What I've put above is an interpretation, in the negative, of the actual statute.
The actual statute says:
C. Notwithstanding subsection A of this section, the court shall not initiate collection procedures on an unpaid civil penalty, notify the department to suspend a person's driver license, permit or privilege to drive a motor vehicle in this state or notify the department to refuse to renew a vehicle registration for an unpaid civil traffic violation if all of the following apply:
1. The unpaid civil penalty is for a traffic violation for which the final disposition occurs more than thirty-six months before the court initiates collection proceedings. (This is true for you).
2. The court does not have a paper or electronic record dated within thirty-six months after the traffic violation occurs indicating that the responsible person was notified that the civil penalty is unpaid and due. (This may be true for you, but just because you don't have the notice doesn't mean they don't have something saying they sent you notice.)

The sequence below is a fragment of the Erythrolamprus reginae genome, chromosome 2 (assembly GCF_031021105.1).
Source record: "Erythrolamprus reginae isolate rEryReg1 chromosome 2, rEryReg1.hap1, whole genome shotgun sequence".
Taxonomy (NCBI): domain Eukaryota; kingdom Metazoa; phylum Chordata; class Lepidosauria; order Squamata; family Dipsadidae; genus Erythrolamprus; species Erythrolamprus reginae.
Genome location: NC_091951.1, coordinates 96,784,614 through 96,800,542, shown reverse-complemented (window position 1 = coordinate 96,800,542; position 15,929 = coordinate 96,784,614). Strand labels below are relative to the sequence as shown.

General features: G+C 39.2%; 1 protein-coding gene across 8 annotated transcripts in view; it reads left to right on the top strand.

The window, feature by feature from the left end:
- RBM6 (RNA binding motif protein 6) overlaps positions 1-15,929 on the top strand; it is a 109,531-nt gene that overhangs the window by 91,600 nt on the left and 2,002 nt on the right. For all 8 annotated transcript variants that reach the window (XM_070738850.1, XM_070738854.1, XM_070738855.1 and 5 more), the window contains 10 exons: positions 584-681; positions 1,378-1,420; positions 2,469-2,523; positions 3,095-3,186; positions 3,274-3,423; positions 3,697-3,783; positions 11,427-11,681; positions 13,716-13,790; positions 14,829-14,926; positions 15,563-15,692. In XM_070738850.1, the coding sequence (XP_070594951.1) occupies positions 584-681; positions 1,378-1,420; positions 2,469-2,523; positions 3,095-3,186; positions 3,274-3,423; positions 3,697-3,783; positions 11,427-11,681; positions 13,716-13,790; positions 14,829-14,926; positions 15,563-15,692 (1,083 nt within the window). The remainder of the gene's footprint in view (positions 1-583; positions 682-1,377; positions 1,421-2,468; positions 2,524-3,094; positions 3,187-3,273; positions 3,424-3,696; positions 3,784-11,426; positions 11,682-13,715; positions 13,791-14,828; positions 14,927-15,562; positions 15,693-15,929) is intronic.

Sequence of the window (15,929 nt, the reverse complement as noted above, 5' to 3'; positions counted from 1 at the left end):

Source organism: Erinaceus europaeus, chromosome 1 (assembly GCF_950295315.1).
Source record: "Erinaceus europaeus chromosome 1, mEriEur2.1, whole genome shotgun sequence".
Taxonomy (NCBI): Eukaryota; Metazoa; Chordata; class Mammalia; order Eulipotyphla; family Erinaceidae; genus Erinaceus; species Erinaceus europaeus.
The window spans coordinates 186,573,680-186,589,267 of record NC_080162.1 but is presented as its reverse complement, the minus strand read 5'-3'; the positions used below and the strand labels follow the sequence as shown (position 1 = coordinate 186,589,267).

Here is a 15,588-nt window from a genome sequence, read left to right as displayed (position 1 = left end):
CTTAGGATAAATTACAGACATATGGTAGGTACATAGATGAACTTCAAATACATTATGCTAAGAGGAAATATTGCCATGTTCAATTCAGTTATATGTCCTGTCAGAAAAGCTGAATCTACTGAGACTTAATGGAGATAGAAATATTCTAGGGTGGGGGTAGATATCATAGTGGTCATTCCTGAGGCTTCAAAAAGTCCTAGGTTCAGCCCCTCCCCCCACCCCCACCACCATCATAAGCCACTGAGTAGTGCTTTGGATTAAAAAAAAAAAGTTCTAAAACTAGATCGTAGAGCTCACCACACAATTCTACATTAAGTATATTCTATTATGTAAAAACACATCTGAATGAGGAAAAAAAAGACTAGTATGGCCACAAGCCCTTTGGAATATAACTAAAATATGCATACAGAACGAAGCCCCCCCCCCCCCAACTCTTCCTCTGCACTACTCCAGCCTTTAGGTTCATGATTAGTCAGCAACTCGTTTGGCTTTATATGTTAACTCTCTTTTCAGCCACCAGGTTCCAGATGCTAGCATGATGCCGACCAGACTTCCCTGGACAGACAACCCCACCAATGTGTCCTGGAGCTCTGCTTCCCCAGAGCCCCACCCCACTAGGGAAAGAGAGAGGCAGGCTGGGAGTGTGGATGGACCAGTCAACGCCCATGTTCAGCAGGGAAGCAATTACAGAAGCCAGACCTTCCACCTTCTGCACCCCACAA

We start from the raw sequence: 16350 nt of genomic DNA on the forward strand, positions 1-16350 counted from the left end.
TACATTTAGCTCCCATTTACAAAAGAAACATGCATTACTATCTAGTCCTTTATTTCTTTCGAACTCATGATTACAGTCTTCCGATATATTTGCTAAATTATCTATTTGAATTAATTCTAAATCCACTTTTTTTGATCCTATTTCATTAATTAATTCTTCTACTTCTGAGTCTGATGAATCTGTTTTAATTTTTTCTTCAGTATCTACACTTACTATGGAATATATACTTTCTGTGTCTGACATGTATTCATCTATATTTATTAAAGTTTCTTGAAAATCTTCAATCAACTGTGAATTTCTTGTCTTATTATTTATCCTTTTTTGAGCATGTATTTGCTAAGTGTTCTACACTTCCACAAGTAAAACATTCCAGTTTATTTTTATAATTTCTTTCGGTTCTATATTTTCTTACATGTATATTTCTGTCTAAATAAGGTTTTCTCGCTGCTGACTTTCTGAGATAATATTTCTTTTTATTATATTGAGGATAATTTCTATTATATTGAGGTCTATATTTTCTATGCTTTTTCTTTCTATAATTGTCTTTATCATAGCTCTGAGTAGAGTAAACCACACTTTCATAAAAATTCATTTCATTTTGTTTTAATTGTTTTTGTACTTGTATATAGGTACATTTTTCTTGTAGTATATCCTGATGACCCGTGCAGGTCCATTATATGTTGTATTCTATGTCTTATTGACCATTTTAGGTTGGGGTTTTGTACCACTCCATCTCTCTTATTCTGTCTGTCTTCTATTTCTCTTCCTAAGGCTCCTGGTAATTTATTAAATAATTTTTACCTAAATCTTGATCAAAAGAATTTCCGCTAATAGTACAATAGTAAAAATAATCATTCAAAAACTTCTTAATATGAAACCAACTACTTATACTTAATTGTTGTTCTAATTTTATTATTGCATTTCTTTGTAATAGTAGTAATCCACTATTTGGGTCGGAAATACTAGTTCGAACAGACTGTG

3. The court has not notified the department to suspend the responsible person's driver license or permit or privilege to drive a motor vehicle in this state. (Did they do this?)
4. The court has not notified either the responsible person or the department about the court's request to the department to refuse to renew the responsible person's vehicle registration pursuant to article 5 of this chapter. (Did they do this?)
5. The court does not have a record of extending the time for payment of the civil penalty or providing for installment payments. (Did they do this?)
Which means if ALL of the things above are true, they can not (sucessfully) initiate collection proceedings and you can raise this statute as a defense. If they can show ANY of the 5 things above, then they have preserved their right to collect.
It's nothing to do with notifying you in the last 3 years....but rather, within three years of the actual offense.